‘Gaga Feminism: Sex, Gender and the End of Normal’ By J. Jack Halberstam
Author: Chase Dimock
November 20, 2012
From the Flower Power protest songs of the 60s to the socially conscious hip hop of groups like Public Enemy, popular music has long had the capacity to voice the desire for social revolution in rhythm and melody. In Gaga Feminism (Beacon Press), J. Jack Halberstam makes a case for Lady Gaga to be considered in these terms for the potential of her masterful subversion of gender and sexual norms to bring about a possible “end of normal” altogether. Describing the project of gaga feminism, Halberstam explains, “Gaga feminism proposes to be a new kind of gender politics for a new generation, a generation less bound to the romance of permanence (in the form of marriage, for example), more committed to the potential of flexibility (in the form of desire, for example), more tuned in to the fixity of power relations (in the form of capitalism), and less likely to buy the broken ideologies of uniqueness, American dreams, inclusivity, and respectability.”
Now, what exactly does any of this have to do with a pop singer in a meat dress? For Halberstam, the popularity of a decidedly avant-garde performer devoted to surreal spectacles that blur the line between homo/hetero and male/female signals a moment of potential transformation, perhaps even revolution, in the way we conceive of gender and sexual politics;
To be clear, what I am calling ‘gaga’ here certainly derives from Lady Gaga and has everything to do with Lady Gaga but is not limited to Lady Gaga. In other words, just as Andy Warhol was a channel for a set of new relations between culture, visibility, marketability, and queerness, so the genius of gaga allows Lady Gaga to become the vehicle for performing the very particular arrangement of bodies, genders, desire, communication, race, affect, and flow that we might now want to call gaga feminism.
Gaga feminism is not the gospel of Lady Gaga the individual, but more like a channeling of her transgressions against gender and sexual norms toward a politics of revolution that challenge all forms of institutional or cultural authority that enforce an oppressive status quo.
Although Lady Gaga is Halberstam’s muse for conceptualizing sexually transgressive politics, she is not Halberstam’s god or cult leader. In fact, Lady Gaga the individual herself is not even immune to Halberstam’s critique. Halberstam counters Lady Gaga’s “Born This Way” anthem with Simone de Beauvoir’s existential principle “One is not born a woman” and takes issue with Gaga’s explicitly stated support of marriage equality and the repeal of Don’t Ask, Don’t Tell. As Halberstam argues, “we should not confuse the representational mayhem that Lady Gaga has been able to wreak in her videos with her actual politics. I am not saying that Lady Gaga should stop talking about gay causes, but I am saying that what makes her interesting, what makes her gaga, has very little to do with the clichéd political positions she takes.”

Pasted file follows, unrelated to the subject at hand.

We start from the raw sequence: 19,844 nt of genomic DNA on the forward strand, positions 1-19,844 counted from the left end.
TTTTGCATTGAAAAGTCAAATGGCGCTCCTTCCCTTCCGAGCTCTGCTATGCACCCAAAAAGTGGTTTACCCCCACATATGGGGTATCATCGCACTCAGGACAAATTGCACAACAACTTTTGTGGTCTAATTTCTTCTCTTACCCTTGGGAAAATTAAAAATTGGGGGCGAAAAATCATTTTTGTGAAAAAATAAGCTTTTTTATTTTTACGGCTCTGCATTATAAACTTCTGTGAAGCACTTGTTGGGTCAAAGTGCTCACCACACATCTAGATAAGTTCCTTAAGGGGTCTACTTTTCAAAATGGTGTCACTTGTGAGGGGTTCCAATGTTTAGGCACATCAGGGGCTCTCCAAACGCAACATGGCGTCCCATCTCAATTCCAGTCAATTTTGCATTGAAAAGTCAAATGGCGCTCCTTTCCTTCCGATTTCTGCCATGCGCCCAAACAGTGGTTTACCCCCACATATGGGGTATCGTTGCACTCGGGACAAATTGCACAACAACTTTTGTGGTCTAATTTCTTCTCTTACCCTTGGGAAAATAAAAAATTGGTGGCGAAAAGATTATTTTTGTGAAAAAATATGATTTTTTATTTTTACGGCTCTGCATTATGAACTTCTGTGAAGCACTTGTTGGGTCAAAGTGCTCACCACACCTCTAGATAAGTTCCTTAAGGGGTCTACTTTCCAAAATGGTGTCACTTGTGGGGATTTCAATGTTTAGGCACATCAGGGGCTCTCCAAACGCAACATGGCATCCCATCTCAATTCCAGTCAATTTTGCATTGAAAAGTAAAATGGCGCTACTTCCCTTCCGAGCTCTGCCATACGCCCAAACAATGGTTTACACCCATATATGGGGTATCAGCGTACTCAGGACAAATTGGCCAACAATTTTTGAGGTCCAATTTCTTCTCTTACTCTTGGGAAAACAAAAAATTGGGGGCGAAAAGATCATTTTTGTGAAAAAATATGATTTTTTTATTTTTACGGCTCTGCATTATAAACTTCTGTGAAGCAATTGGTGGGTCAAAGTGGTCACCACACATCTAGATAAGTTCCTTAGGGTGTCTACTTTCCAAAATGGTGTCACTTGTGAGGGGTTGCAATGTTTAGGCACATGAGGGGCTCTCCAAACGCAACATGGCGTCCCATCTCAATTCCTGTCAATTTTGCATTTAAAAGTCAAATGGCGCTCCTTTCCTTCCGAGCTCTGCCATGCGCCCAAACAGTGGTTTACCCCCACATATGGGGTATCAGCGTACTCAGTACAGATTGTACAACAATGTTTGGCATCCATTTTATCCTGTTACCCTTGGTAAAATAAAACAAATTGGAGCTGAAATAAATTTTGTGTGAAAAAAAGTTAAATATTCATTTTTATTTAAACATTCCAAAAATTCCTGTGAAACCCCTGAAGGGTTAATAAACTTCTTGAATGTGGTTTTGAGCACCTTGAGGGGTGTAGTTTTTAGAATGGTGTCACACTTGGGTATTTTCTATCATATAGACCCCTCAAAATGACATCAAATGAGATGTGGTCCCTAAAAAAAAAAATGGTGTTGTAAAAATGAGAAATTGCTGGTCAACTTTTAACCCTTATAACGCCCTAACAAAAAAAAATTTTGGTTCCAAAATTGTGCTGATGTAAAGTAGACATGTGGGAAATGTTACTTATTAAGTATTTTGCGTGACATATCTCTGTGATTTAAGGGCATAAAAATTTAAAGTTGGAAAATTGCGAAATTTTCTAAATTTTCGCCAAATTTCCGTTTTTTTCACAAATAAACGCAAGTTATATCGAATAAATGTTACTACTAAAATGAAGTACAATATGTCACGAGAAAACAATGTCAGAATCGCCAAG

While Lady Gaga herself may support gay marriage, gaga feminism recognizes the long history of marriage as an oppressive ideology and advocates seeking “alternative intimacies” and social arrangements.
Indeed, the desire for marriage completes a long process by which LGBT people, having been separated from normative society and called pathological, are now embraced and in turn embrace the very cultures that rejected them. In fact, I would take this point further: the participation of LGBT couples in state-sanctioned marriages lends credibility to the very institution that has acquired meaning precisely though excluding gays and lesbians, among others, from marriage in the first place.
For Halberstam, gaga feminism is not about achieving equality under the law, but it is about criticizing how the law itself creates inequality. Halberstam further clarifies this position, “While the civil rights struggles against institutionalized racism sought to transform the whole society, the marriage equality activists seek to maintain the status quo while demanding a bigger slice of the pie.”
Although the critique of gay marriage will certainly ruffle the most feathers, Halberstam also brilliantly “goes gaga” on a wide archive of cultural materials from the cheap sentimentality of romance comedies and the surprisingly subversive and inventive imaginations of gender and community in children’s entertainment to what straight men could learn about masculinity from butch lesbians. Halberstam’s hallmark as a scholar has always been the use of “low theory” and pop culture examples to illuminate the often abstruse and overwrought language of queer theory. Much like Halberstam’s most recent book The Queer Art of Failure, Gaga Feminism is accessible to those outside of the academy because it uses humor, irony, and nerve to make a firm point in places where other scholarly tomes would drone on for pages. With the urgent, declarative pacing of a manifesto, Gaga Feminism is Karl Marx in fishnet stockings, imploring those who have labored under the tyranny of normality to rise up, not to create a “new normal,” but to go gaga and annihilate normal altogether.
Gaga Feminism: Sex, Gender and the End of Normal
By J. Jack Halberstam
Hardcover, 9780807010983, 192 pp.